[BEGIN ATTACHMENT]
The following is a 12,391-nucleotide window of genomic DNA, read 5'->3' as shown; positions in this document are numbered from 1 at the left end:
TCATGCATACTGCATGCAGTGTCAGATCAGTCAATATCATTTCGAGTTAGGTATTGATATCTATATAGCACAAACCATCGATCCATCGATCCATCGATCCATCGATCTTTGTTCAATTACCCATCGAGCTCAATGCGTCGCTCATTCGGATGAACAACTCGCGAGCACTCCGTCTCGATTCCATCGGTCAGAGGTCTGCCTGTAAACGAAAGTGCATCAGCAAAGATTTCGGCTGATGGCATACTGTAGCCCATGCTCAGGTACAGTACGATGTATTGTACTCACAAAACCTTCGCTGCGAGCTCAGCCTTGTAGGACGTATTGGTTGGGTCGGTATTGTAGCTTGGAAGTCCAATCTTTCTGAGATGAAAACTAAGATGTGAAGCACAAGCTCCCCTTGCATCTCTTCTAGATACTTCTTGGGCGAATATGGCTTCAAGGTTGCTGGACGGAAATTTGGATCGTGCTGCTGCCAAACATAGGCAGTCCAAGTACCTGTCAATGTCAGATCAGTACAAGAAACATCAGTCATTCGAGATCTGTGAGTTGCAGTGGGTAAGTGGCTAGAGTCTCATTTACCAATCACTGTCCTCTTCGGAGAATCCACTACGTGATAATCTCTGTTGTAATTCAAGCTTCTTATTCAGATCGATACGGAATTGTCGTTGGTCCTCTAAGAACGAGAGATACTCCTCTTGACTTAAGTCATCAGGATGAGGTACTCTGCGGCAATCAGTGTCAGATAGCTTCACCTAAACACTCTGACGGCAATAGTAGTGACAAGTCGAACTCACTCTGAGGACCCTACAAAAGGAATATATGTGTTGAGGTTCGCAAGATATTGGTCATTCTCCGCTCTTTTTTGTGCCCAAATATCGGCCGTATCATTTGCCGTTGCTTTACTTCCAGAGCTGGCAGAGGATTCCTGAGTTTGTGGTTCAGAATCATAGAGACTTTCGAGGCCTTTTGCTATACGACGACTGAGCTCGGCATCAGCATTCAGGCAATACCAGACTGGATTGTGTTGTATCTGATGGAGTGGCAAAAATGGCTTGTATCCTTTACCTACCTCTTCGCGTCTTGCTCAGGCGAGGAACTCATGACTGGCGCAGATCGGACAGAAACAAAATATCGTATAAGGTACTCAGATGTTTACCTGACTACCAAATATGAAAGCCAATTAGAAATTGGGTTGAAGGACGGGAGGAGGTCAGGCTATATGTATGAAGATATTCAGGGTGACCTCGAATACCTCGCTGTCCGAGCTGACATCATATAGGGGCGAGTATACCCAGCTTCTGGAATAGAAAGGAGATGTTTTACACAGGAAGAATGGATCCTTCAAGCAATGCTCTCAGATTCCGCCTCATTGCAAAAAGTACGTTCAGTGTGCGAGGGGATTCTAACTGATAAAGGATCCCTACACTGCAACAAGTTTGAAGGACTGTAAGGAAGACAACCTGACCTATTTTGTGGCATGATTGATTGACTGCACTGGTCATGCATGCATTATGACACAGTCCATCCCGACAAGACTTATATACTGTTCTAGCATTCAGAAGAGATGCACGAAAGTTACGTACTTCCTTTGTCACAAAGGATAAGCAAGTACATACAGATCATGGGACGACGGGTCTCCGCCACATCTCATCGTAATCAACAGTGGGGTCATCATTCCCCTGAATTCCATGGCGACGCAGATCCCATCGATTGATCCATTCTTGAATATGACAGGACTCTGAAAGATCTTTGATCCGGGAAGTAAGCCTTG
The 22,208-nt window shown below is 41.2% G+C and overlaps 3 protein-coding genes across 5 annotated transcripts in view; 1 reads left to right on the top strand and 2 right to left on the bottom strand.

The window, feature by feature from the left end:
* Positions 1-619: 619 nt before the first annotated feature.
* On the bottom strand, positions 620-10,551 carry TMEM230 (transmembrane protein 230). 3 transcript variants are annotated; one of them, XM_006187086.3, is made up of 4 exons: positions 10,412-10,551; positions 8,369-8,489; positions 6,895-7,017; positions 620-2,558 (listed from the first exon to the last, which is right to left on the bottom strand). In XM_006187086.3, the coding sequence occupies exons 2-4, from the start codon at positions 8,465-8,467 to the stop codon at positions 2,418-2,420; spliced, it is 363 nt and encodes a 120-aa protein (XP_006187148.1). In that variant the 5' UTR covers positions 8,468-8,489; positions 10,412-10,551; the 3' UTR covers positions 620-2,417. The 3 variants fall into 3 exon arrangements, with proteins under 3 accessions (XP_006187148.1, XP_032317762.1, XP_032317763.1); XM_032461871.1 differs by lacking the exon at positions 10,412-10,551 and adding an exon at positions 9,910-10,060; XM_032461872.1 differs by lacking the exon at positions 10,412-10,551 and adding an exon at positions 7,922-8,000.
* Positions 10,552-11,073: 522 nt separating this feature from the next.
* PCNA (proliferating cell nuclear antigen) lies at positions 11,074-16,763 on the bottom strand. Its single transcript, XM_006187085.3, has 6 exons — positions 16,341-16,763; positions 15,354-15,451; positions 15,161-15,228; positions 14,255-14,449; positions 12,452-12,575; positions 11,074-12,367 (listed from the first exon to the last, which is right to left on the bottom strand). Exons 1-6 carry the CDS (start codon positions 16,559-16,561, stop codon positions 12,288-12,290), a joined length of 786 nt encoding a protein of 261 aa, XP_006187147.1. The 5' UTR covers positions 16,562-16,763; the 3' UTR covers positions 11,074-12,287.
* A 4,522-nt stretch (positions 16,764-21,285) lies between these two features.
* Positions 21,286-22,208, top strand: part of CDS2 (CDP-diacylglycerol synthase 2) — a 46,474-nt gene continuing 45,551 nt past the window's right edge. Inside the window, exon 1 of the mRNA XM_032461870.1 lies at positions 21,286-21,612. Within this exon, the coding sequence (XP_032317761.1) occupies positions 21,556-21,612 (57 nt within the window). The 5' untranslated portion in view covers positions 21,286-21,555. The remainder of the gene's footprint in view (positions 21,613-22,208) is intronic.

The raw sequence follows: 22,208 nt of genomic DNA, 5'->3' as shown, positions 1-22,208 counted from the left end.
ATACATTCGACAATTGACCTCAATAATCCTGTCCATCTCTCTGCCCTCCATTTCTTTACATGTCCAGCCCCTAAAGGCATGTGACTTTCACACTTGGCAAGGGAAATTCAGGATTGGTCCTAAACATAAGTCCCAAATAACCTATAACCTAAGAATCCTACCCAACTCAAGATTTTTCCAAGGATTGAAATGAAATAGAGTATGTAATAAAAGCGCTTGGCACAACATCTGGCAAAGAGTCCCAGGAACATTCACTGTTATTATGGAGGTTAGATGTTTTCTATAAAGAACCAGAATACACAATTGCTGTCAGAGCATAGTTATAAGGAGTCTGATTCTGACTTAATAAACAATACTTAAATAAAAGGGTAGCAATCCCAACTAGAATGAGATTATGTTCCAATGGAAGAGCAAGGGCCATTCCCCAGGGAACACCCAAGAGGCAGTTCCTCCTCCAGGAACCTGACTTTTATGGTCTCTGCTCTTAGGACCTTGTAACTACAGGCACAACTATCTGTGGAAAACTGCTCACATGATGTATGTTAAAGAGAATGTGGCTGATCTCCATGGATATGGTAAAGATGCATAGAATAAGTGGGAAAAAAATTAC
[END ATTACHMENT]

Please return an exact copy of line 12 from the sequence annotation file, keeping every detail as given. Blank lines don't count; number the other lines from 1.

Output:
ATACATTCGACAATTGACCTCAATAATCCTGTCCATCTCTCTGCCCTCCATTTCTTTACATGTCCAGCCCCTAAAGGCATGTGACTTTCACACTTGGCAAGGGAAATTCAGGATTGGTCCTAAACATAAGTCCCAAATAACCTATAACCTAAGAATCCTACCCAACTCAAGATTTTTCCAAGGATTGAAATGAAATAGAGTATGTAATAAAAGCGCTTGGCACAACATCTGGCAAAGAGTCCCAGGAACATTCACTGTTATTATGGAGGTTAGATGTTTTCTATAAAGAACCAGAATACACAATTGCTGTCAGAGCATAGTTATAAGGAGTCTGATTCTGACTTAATAAACAATACTTAAATAAAAGGGTAGCAATCCCAACTAGAATGAGATTATGTTCCAATGGAAGAGCAAGGGCCATTCCCCAGGGAACACCCAAGAGGCAGTTCCTCCTCCAGGAACCTGACTTTTATGGTCTCTGCTCTTAGGACCTTGTAACTACAGGCACAACTATCTGTGGAAAACTGCTCACATGATGTATGTTAAAGAGAATGTGGCTGATCTCCATGGATATGGTAAAGATGCATAGAATAAGTGGGAAAAAAATTAC